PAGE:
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Maria Sharapova appeal successful, ban reduced to 15 months

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She will return to tennis in April 2017.

LOS ANGELES, CA - MARCH 7: Tennis player Maria Sharapova addresses the media regarding a failed drug test at the Australian Open at The LA Hotel Downtown on March 7, 2016 in Los Angeles, California. Sharapova, a five-time major champion, is currently the 7th ranked player on the WTA tour. Sharapova, withdrew from this week's BNP Paribas Open at Indian Wells due to injury. (Photo by Kevork Djansezian/Getty Images)
Sharapova had earlier faced a two-year ban effective January 26, 2016

Earlier this year, former World No. 1 Maria Sharapova found herself handed a two-year ban from tennis after testing positive for banned substance meldonium during the Australian Open.

Read more: Sharapova handed two-year tennis ban

Following an appeal, the Russian ace has seen the International Tennis Federation (ITF) reduce her ban to 15 months after investigation by an independent tribunal appointed to the case.

Although the earlier ruling – that her Australian Open results and earnings from 2016 both stand cancelled – remains, Sharapova now sees her date of return to tennis moved forward from 26th January 2018 to 25th April 2017.

Sharapova had appealed that she had been unaware that meldonium, a relatively new addition to the list of substances banned by WADA, the World Anti Doping Agency, had in fact been added to that list.

Read more: What is meldonium (mildronate), and how did Sharapova use it?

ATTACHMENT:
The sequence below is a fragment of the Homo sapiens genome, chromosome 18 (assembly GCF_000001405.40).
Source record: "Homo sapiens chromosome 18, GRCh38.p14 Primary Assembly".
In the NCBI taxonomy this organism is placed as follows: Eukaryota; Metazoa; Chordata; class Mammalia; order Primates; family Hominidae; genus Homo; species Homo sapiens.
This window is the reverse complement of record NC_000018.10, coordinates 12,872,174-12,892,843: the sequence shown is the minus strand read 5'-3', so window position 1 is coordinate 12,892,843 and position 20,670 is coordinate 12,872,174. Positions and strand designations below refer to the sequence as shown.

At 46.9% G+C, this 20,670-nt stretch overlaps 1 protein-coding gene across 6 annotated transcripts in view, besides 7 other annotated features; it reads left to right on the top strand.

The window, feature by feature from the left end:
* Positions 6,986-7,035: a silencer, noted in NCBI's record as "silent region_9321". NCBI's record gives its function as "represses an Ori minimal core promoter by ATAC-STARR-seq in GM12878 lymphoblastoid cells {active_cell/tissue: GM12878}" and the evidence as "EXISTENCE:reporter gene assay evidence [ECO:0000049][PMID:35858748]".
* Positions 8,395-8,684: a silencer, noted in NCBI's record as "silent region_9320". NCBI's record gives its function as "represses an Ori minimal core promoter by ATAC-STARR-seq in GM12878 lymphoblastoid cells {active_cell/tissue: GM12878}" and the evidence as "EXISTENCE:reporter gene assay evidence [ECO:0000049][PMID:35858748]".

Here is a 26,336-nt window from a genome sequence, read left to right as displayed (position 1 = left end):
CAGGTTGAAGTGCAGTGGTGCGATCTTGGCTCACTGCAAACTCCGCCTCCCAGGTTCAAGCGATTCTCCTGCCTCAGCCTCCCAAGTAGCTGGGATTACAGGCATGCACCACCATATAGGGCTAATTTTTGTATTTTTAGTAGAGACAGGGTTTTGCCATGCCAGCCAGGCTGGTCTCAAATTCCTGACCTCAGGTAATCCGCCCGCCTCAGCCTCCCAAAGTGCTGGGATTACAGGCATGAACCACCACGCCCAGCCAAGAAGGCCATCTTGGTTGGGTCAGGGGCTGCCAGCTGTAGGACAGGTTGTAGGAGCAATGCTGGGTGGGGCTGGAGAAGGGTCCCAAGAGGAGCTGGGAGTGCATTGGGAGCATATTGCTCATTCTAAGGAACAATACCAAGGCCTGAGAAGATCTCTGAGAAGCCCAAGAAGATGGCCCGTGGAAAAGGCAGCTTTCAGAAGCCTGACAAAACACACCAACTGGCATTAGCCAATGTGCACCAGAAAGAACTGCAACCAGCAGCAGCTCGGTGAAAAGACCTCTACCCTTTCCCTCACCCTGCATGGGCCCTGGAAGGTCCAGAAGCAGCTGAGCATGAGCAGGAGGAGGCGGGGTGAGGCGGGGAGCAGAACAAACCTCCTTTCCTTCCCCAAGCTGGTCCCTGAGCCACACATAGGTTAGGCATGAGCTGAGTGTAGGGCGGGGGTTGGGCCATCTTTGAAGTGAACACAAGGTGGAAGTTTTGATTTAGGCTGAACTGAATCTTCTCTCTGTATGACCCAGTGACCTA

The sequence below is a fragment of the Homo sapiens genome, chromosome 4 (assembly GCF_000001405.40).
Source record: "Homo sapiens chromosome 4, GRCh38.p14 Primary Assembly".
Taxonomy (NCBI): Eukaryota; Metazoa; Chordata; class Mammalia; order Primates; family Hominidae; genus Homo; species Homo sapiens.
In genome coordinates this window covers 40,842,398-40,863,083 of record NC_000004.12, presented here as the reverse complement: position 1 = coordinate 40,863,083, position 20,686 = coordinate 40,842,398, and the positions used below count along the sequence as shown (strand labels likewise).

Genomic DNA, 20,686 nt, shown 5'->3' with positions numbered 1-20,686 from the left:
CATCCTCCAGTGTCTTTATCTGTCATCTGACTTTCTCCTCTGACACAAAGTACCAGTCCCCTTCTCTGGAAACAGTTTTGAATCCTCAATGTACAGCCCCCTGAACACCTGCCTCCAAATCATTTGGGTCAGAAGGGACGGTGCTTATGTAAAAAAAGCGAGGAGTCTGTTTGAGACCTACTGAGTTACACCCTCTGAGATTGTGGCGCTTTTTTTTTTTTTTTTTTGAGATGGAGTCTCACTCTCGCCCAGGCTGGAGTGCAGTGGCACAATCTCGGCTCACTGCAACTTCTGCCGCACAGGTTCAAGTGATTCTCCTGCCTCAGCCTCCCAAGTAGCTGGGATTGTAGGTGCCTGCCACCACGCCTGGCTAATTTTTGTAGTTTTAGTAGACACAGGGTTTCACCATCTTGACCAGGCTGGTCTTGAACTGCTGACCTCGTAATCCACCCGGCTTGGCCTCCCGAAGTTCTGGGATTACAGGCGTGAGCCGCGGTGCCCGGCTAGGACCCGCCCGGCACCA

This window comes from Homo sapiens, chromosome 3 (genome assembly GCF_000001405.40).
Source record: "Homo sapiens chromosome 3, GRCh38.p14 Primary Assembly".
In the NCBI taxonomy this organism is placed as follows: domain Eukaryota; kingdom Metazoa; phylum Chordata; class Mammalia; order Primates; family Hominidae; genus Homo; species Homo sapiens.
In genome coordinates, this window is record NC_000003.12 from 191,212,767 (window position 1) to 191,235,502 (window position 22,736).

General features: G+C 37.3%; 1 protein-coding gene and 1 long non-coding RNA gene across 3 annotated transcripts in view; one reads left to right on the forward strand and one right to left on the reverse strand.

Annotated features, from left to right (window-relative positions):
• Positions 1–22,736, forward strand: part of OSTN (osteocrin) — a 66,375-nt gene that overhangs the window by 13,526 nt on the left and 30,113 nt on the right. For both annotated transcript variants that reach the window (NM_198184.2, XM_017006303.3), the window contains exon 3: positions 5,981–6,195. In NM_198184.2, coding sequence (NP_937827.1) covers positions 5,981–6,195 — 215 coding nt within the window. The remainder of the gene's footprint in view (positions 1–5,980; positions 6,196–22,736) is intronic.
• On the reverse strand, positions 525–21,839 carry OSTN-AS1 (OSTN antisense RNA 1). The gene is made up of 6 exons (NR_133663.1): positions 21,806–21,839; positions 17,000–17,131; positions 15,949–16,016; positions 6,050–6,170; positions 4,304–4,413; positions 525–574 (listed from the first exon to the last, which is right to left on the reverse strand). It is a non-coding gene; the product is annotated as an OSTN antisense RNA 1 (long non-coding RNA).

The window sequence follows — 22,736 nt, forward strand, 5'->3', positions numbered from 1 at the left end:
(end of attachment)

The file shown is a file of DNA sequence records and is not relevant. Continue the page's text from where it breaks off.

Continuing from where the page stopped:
Although it has been used as a performance enhancer in the past, Sharapova successfully appealed that she had been taking the drug as medication for a heart condition. In her appeal, she also said that she had missed notifications from WADA, the ITF or the Women’s Tennis Association. The tribunal found it acceptable for Sharapova to have entrusted the “checking of the Prohibited List” to her agent, which Sharapova had alleged earlier this year as the lapse in information.

The tribunal also found her reasoning of “medical use” suitable.

A panel from the CAS – the Council of Arbitration of Sport  – accepted that Sharapova had received no specific warning about the change in status of meldonium from WADA, the ITF, or the WTA. In addition, the CAS panel considered that it was reasonable for Ms. Sharapova to entrust the checking of the Prohibited List each year to her agent.
 

Under the TUE or Therapeutic Use Exemption system, athletes may apply for exemptions to take substances that are otherwise banned by WADA for health purposes. Given mildronate was not on the banned list when Sharapova had been taking it, the Russian would have had no reason to declare it as a TUE – absolving her of blame.

Taking all of these circumstances into account, the CAS panel determined that, although Ms. Sharapova was at fault, her plea of No Significant Fault or Negligence should be upheld, triggering a discretion to reduce the otherwise applicable two year sanction by up to 50 per cent. Based on its analysis of Ms. Sharapova's degree of fault, the CAS panel decided that the sanction should be reduced in this case to 15 months.
 
Sharapova will look to return at Stuttgart next year, but realistically should likely return to competitive tennis in either Madrid or Prague.
 

Sharapova reacts

“I’ve gone from one of the toughest days of my career in March to one of my happiest days, as I found out I can return in April,” she said to reporters following the shortening of her ban. Saying the ITF needed to “do more to inform its athletes,” Sharapova also said she hoped the association had “learned as well.”
 

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